Le Mans 100 – A Century at the World’s Greatest Endurance Race
The cover and Jacket of Le Mans 100. A Century at the World’s Greatest Endurance race.
The Le Mans 24-Hour race is arguably the greatest motor race in the world. It started in 1923 on some public roads at Le Mans, France and continues to this day. While there maybe a few older races, notably the Indianapolis 500 and the Isle of Man TT, Le Mans still commands more attention than either of those. Even as long ago as the late 1990s there were reportedly more press credential requests for the Le Mans 24- hour race than the Olympics! It has had the interest of major car manufacturers since it’s inception and has a world- wide following. The hundred- year history of this race is quite amazing. Glen Smale has written a new book to chronicle that history.
The race started in 1923, and all but three of the 33 starters were French cars. Amazingly 30 would finish, the highest finishing record in the races 100-year history ! The circuit was laid out over public roads and highways in the area near Le Mans France, about 125 miles from Paris. It continues today over the same roadways, albeit with some improvements and circuit changes over the years. Except for a hiatus during the second world war, the race has continued and in 2023 was the centennial edition hosting some 300,000 plus spectators.
The race has witnessed some amazing events over its history, starting with the 91% finishing rate of the first race in 1923. Given the state of the automotive industry at that time, a staggering feat. Further highlights include Luigi Chinetti winning twice in the 1930’s driving Alfa Romeos, then returning post war in 1949, with a Ferrari 166MM. Not only did he win the race, driving some 20+ hours himself, but it was the first victory of Ferrari, and he remains the oldest driver ever to win at almost 48 years old.
1955 marked the horrendous accident of the Mercedes of Pierre Levegh which ended up in the crowd, killing some 85 people. Mercedes withdrew from racing at that event and did not return for some 30 years. Racing itself faced difficulties after this event but continued none the less. The country of Switzerland banned racing completely due to this event, so there were some far reaching consequences.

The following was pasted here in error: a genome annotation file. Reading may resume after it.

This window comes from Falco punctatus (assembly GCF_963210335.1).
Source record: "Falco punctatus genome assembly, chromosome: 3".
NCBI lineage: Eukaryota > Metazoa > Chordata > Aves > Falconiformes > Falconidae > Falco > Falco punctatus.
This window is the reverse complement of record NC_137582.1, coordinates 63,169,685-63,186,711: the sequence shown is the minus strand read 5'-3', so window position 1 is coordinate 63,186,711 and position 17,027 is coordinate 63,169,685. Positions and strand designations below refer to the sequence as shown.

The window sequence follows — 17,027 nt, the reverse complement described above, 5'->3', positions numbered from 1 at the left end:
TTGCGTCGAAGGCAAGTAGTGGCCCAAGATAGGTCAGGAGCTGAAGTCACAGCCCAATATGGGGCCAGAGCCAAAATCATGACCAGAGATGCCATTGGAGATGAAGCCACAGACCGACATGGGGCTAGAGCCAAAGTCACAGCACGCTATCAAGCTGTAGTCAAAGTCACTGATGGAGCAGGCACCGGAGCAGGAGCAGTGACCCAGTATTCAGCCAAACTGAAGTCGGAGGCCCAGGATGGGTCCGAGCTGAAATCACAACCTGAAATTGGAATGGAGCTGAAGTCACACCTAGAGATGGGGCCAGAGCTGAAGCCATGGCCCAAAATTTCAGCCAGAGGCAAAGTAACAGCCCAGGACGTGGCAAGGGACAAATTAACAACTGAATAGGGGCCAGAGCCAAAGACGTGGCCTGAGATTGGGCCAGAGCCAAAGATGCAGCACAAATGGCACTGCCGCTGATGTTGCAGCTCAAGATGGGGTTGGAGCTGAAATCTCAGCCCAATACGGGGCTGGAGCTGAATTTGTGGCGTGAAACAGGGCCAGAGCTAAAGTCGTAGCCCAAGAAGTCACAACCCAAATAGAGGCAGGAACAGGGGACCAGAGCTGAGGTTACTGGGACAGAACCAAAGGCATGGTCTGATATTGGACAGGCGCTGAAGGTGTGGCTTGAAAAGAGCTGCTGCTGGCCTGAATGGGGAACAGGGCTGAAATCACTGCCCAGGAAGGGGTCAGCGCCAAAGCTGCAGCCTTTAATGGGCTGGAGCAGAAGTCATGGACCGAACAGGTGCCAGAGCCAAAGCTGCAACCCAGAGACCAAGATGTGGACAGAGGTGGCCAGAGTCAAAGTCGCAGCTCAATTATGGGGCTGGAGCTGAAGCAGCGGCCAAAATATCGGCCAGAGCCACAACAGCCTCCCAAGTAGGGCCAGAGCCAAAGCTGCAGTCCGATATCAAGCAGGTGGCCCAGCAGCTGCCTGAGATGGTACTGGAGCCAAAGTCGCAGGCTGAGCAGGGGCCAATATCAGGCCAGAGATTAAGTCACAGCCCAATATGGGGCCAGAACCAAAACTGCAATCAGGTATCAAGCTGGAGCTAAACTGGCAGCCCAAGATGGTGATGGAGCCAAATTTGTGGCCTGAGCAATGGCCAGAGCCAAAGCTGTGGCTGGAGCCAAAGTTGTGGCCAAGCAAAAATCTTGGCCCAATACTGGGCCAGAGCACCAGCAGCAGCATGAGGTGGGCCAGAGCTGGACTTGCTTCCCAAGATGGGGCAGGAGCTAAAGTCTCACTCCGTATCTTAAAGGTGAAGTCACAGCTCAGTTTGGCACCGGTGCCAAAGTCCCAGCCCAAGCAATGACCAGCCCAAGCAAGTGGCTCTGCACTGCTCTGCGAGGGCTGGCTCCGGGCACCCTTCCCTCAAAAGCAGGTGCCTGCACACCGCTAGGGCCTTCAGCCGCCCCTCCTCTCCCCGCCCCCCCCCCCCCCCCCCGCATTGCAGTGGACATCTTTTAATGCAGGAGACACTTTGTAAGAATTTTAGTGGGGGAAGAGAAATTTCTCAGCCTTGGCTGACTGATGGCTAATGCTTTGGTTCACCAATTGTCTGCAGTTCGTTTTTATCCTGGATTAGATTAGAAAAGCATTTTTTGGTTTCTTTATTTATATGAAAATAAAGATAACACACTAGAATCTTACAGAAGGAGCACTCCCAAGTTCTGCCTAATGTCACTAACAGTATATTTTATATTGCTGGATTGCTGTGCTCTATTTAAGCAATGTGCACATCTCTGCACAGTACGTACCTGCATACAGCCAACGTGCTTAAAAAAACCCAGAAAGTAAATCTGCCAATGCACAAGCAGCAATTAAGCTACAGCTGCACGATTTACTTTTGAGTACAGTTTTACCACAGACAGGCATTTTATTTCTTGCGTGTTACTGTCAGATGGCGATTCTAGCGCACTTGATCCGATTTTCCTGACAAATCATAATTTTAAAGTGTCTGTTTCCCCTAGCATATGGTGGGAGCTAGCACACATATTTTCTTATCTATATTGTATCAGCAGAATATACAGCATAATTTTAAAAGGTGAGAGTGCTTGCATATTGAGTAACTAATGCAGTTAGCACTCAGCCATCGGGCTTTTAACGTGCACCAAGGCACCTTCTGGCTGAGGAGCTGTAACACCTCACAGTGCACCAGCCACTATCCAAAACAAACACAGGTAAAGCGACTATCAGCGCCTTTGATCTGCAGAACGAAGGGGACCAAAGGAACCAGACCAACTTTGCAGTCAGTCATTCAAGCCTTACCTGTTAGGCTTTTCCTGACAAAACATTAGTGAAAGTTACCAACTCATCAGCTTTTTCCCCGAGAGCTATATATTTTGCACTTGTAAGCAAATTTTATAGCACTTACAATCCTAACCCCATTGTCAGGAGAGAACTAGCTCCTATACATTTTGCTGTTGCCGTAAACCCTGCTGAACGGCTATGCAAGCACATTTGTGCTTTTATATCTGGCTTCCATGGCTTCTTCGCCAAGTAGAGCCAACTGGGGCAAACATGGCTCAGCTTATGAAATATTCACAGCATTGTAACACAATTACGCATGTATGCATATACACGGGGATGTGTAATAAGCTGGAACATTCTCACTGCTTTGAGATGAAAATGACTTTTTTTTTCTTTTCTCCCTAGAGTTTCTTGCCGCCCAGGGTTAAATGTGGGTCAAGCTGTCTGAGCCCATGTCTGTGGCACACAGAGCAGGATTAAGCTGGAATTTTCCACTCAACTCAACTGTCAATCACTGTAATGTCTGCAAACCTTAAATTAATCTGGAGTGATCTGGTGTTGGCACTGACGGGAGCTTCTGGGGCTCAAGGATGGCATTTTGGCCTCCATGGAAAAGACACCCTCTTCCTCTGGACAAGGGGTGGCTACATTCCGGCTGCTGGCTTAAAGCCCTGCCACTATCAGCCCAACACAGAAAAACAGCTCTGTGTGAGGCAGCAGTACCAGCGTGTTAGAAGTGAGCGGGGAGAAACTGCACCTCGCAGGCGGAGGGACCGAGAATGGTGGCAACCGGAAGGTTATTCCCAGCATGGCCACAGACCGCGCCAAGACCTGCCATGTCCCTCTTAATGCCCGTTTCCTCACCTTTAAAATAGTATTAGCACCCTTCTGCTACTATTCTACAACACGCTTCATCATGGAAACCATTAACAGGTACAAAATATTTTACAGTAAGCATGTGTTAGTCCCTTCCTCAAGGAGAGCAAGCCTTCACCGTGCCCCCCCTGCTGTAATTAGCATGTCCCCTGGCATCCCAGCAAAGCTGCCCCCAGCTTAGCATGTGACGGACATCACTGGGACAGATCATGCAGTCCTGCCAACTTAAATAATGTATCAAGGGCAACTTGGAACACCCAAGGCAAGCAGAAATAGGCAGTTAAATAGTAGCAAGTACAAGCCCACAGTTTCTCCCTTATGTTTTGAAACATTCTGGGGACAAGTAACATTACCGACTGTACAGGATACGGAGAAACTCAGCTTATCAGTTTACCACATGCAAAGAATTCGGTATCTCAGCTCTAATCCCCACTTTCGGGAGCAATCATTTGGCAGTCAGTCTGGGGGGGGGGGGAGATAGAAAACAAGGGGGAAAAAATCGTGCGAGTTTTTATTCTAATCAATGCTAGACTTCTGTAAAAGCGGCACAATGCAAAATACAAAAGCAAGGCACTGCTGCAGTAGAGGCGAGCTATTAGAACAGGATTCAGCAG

The 1960’s highlighted the famous “feud” and racing battles between Henry Ford II and Enzo Ferrari, being played out at the Le Mans Circuit. While Ferrari dominated the late 1950s and early 1960s, Ford eventually got it right and dominated the race from 1966-1969. The story is famously documented in the recent film, “Ford vs Ferrari”.
Porsche’s ascendancy to supremacy started in 1970 with the infamous model 917. The Steve McQueen film “Le Mans” made in the 1970’s is now a cult film depicting the race from those times. Porsche success continued after the 917 and they have the most wins in history with 19. They are followed by Audi with 13 and Ferrari with 10 after winning the Centennial edition in 2023 with their 499P.
The 2000s have seen a marked increase in automotive technology. Diesel power, and most recently hybrid cars with both gasoline and electric power plants. The cars have become much more sophisticated and reliable.
While plenty has been written about the Le Mans 24-hour race much of it is in disparate places spread across many books and publications. Automotive writer, reporter and enthusiast, Glen Smale has remedied that with a new book just released called “Le Mans 100, A Century at the World’s Greatest Endurance Race.” This is an official book of the 100 years packed with photography, narrative and race results for every race held since 1923.
Smale is a life- long racing enthusiast who has written several previous books about Porsche at Le Mans. He has also authored books on various cars such as the Ferrari GTO the Ferrari 512, the Porsche 917, and Porsche 962, among others. He is well versed in Le Mans, having covered the race for various publications for the last 15 + years. He is well qualified to put together this chronicle of the 100 years. Included are some excellent archival photographs to match each year.
The format is laid out with a small section for each year in its entirety, with a descriptive story, photos and top three results. There are also several more sections that detail some touchtone events in the history.
The foreward is written by none other than “Mr. Le Mans” himself, Tom Kristensen. He adroitly chronicles his view of the history of the place and race. He knows of what he speaks, as he has won the race 9 times, more than anyone else.
It’s a book compiled by a meticulous author with a passion for Motorsport, Le Mans 100 is the ultimate chronicle of a marquee race.
Title: Le Mans 100, A Century at the World’s Greatest Endurance Race